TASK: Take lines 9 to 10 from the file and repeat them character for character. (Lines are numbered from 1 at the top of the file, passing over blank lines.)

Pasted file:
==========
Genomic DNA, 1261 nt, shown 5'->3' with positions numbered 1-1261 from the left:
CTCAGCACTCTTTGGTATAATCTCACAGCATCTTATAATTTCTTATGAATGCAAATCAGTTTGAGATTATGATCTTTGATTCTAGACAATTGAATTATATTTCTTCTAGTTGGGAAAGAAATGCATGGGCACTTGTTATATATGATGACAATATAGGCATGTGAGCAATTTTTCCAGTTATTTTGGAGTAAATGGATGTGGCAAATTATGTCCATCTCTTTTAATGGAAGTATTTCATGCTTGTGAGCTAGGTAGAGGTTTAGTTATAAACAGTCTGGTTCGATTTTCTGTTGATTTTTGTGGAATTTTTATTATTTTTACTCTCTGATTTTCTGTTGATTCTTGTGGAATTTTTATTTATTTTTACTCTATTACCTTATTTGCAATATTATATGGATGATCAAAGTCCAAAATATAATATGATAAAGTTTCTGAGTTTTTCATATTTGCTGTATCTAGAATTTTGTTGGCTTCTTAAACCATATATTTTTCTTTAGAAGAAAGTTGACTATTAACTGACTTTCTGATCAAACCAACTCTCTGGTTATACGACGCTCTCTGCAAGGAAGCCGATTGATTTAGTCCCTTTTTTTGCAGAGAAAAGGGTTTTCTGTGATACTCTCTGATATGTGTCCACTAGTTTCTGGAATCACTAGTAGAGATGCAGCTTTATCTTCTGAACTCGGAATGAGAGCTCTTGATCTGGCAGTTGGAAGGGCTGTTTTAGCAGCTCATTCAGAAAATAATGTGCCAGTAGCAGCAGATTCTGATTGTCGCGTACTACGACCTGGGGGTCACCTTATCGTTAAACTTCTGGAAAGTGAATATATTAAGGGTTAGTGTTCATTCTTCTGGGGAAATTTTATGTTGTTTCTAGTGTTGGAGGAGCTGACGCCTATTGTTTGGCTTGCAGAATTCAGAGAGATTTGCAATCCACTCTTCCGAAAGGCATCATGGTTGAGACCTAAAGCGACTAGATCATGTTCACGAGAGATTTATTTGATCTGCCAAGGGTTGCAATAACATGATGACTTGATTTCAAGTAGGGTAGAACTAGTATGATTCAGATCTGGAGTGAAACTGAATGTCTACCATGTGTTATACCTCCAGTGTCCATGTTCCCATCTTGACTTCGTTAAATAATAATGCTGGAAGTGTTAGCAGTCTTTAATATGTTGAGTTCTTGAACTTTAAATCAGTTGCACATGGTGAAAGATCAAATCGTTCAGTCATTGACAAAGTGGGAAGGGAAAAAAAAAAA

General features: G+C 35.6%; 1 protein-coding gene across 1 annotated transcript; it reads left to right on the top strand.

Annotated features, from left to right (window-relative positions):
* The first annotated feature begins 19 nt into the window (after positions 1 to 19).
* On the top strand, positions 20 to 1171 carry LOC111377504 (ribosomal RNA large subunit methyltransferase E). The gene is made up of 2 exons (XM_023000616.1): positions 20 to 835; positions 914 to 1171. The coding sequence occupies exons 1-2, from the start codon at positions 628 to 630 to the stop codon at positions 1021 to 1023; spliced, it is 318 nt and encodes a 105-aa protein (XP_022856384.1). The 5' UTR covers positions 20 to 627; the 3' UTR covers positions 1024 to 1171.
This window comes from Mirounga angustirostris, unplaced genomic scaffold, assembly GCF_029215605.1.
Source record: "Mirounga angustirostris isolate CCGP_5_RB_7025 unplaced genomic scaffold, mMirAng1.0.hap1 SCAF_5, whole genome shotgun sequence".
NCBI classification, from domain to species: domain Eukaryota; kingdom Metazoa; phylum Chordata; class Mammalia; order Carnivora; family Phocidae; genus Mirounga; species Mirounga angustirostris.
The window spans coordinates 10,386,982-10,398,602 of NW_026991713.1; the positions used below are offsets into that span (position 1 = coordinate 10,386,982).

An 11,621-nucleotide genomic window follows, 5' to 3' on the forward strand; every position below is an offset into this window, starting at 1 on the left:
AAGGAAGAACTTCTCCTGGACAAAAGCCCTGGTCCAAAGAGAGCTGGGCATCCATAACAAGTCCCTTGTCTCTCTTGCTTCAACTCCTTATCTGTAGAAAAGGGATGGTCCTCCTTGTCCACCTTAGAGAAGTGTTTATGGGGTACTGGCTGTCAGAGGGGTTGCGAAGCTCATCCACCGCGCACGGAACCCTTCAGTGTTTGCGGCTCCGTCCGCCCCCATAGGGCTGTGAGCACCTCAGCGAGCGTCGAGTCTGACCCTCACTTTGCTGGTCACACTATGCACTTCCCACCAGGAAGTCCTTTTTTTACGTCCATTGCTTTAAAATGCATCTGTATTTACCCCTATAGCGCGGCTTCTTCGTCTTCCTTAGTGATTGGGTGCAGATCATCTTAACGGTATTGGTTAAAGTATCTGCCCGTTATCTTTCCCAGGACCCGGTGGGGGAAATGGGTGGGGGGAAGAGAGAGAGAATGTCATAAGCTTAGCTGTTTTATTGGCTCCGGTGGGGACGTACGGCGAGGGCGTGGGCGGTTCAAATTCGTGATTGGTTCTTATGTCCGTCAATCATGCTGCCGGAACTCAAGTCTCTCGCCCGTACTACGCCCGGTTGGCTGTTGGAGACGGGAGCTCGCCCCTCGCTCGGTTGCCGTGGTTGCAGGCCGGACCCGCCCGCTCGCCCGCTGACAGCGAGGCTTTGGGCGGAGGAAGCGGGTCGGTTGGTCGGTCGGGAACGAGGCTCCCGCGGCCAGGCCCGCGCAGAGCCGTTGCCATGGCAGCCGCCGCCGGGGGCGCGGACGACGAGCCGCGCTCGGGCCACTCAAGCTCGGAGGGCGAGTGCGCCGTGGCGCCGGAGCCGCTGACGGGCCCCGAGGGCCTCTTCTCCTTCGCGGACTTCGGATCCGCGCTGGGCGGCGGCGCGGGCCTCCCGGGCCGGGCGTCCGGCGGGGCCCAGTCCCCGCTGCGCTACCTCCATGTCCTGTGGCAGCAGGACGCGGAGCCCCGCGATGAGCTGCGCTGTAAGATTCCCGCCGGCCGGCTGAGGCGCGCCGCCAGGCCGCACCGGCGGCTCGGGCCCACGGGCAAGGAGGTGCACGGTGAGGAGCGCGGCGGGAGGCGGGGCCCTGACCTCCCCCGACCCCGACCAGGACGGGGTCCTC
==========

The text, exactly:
NCBI classification, from domain to species: domain Eukaryota; kingdom Metazoa; phylum Chordata; class Mammalia; order Carnivora; family Phocidae; genus Mirounga; species Mirounga angustirostris.
The window spans coordinates 10,386,982-10,398,602 of NW_026991713.1; the positions used below are offsets into that span (position 1 = coordinate 10,386,982).